Sam ChatmonGo Back Old DevilBlues At Home Vol. 2
Sam ChatmonProwling Ground HogBlues At Home Vol. 2
Sam ChatmonOpen Your BookBlues At Home Vol. 2
Sam ChatmonStoop Down Baby, Let Your Daddy SeeBlues At Home Vol. 2
Eugene Powell Poor Boy Blues (Take 1)Blues At Home Vol. 3
Eugene Powell Discusses His MusicBlues At Home Vol. 3
Eugene Powell Old Home BluesBlues At Home Vol. 3
Eugene Powell Blues At Home Vol. 3Blues At Home Vol. 3
Memphis Piano Red Baby Please Come Back To MeBlues At Home Vol. 4
Memphis Piano Red I Need Love So BadBlues At Home Vol. 4
Memphis Piano Red Barrelhouse Blues (Take 2)Blues At Home Vol. 4
Alonzo BurksTrain I RideBlues At Home Vol. 5
Carey TateDiscusses The Meaning Of The BluesBlues At Home Vol. 5
Carey TateBlues All In My Bread (Take 2)Blues At Home Vol. 5
Big Jack Johnson Catfish Blues (Take 1)Blues At Home Vol. 6
Pinetop JohnsonSee What You Done DoneBlues At Home Vol. 6
Pinetop JohnsonTommy Dorsey Boogie Woogie (Take 2)Blues At Home Vol. 6
Bukka WhiteBooker T.'s Doctor BluesBlues At Home Vol. 7
Bukka WhiteI'm Getting Ready, My Time Done ComeBlues At Home Vol. 7
Bukka WhiteThe Aberdeen Blues Blues At Home Vol. 7
Dewey Corey Dresser Drawer BluesBlues At Home Vol. 7
Dewey Corey Fishing In The DarkBlues At Home Vol. 7
Laura DukesLittle Laura's BluesBlues At Home Vol. 7
Laura DukesBricks In My PillowBlues At Home Vol. 7
Jack Owens Cherry Ball (Take 2)Blues At Home Vol. 8
Jack Owens The Devil (Take 2)Blues At Home Vol. 8
Charlie Sangster Moaning Blues Blues At Home Vol. 9
Charlie Sangster The Dirty Dozen (Take 2) Blues At Home Vol. 9
Charlie Sangster Selling That StuffBlues At Home Vol. 9

Show Notes:

Blues At Home Vol. 1As anyone who's listened to this program knows, I have a huge interest in field recordings devoting several shows to the topic and interviewing several of the men who made the recordings.  The 70's and early 80's were a good period for field recordings with men like George Mitchell, David Evans, Pete Lowry, Begnt Olsson, Axel Kunster and others (all who have been featured on past programs) making recordings throughout the south.

In the early 70's through the early 80's Gianni Marcucci made five trips to the United States from Italy to document blues with several albums worth of material issued in the the 1970's. I've corresponded with Gianni regarding those albums and he wrote that these releases were "an abuse and an offense to my effort (10 years of field research, and 13 years of re-mastering and text editing), as well as an insult to the memory of the featured artists" and that his overall experience was a "nightmare." Furthermore, he wrote, "my research has been misunderstood with the result that I received some insults and defamation, both in Europe and USA, on magazines and books." The Blues At Home series is his "peaceful reply" to those critics. The recordings heard on this series were kept in Gianni's private archive. "In order to preserve these materials I transferred to digital those I thought were best, and by 2013 [2015]  the 16-volume Blues At Home CD collection was ready for release." The material is currently available on iTunes, Amazon, Spotify, Apple Music and CD Baby for digital download and streaming. There are plans to make these available as physical CD's as well.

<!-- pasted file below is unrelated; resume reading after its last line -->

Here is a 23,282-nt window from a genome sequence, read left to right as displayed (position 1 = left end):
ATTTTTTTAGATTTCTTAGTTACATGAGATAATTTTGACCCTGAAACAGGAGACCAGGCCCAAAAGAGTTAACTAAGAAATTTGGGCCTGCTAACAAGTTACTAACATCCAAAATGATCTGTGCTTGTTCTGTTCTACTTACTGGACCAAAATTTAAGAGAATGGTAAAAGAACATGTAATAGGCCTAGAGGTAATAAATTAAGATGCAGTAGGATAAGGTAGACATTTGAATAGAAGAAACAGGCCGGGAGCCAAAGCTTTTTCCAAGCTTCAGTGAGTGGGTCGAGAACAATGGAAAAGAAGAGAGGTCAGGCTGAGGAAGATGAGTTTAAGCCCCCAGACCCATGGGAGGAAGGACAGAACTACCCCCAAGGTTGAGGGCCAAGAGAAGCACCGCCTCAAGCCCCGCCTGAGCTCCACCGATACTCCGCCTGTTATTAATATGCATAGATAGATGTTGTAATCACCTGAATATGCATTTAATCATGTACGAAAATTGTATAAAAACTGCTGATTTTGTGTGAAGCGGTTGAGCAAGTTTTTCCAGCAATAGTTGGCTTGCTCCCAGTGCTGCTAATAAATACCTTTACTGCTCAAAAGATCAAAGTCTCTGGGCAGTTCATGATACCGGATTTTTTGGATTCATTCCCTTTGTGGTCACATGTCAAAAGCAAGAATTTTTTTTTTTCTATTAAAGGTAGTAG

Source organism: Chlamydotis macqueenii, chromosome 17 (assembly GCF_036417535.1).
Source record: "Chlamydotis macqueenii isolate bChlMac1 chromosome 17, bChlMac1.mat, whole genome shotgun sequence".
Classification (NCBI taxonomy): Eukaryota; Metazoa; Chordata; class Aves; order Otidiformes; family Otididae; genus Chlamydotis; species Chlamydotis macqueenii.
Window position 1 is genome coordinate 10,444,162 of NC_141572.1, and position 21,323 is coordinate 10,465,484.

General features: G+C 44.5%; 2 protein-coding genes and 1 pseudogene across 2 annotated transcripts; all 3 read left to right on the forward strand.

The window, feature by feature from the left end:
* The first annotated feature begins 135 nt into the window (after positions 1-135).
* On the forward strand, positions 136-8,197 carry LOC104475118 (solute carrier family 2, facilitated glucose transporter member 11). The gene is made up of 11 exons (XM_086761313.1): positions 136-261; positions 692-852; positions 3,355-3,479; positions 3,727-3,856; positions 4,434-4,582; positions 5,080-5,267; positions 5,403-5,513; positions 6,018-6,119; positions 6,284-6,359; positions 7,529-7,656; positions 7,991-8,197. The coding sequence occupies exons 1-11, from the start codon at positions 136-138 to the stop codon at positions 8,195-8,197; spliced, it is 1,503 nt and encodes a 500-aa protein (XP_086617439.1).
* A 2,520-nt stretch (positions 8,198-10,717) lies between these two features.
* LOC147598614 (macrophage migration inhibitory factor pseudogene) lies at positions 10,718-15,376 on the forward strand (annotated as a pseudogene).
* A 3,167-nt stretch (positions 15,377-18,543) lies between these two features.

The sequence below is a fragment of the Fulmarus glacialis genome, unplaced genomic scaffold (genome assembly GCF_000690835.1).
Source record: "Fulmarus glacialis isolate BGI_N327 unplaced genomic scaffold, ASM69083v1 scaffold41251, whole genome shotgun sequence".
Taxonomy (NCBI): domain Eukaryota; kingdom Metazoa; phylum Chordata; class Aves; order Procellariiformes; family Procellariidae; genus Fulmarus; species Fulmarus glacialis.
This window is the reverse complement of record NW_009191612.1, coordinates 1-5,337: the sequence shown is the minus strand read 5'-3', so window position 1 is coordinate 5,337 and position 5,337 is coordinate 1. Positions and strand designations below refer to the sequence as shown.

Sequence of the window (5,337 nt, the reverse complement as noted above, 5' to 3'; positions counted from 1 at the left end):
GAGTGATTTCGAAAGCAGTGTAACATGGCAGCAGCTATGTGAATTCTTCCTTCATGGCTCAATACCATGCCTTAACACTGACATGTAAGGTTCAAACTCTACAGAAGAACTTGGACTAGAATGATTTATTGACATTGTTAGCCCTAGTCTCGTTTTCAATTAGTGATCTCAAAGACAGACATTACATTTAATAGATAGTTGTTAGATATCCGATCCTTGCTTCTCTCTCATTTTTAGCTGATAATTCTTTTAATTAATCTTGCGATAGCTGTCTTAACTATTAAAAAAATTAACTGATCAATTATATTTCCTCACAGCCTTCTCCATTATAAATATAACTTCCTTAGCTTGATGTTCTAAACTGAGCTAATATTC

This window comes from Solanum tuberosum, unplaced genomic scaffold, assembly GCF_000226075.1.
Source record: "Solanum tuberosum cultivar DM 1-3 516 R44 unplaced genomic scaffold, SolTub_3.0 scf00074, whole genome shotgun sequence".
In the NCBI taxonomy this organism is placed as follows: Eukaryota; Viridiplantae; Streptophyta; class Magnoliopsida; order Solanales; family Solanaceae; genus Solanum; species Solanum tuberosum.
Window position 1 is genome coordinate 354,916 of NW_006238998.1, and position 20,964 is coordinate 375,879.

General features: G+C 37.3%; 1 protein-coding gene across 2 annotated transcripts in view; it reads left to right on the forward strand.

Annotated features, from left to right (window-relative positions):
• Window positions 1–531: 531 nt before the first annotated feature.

"In 1972, Gianni wrote, "I worked with Lucio Maniscalchi. In 1976 Vincenzo Castella, assisted me and took the photographs. Lucio Maniscalchi  worked with me for 11 days (20-31 December 1972); Vincenzo Castella in July-August 1976. Both Maniscalchi and Castella were not interested in my research and documentary project. They left the project after the 2 field trips were done. They just randomly worked with me on those occasions. Their name was erroneously featured and emphasized on the" original LP's, "especially the name of Vincenzo Castella. I was the only responsible of the recordings, archiving, and LP edition (including, of course, all the typos, mistakes, etc.). In 1972 and 1976 Hammie Nixon helped finding some of the performers in Tennessee. In 1976 Mary Helen Looper and Jane Abraham helped in the Delta. …On December 1972, with the help of the Blues At Home Vol. 3legendary harmonica player Hammie Nixon, using a professional portable equipment, I had the chance to start recording blues in Memphis. The documentary research continued in July 1976, ending in July 1982. A series of informal sessions was held during the course of my five trips through Tennessee, Mississippi, and Louisiana, featuring well known, but also little known, and unknown musicians."

On today's program we spotlight recordings from the first nine Blues At Home collections featuring the following artists: Van Hunt, Mose Vinson, Sam Chatmon, Eugene Powell, Memphis Piano Red, Big Jack Johnson, Pinetop Johnson, Carey Tate, Alonzo Burkes, Bukka White, Dewey Corley, Laura Dukes, Jack Owens and  Charlie Sangster.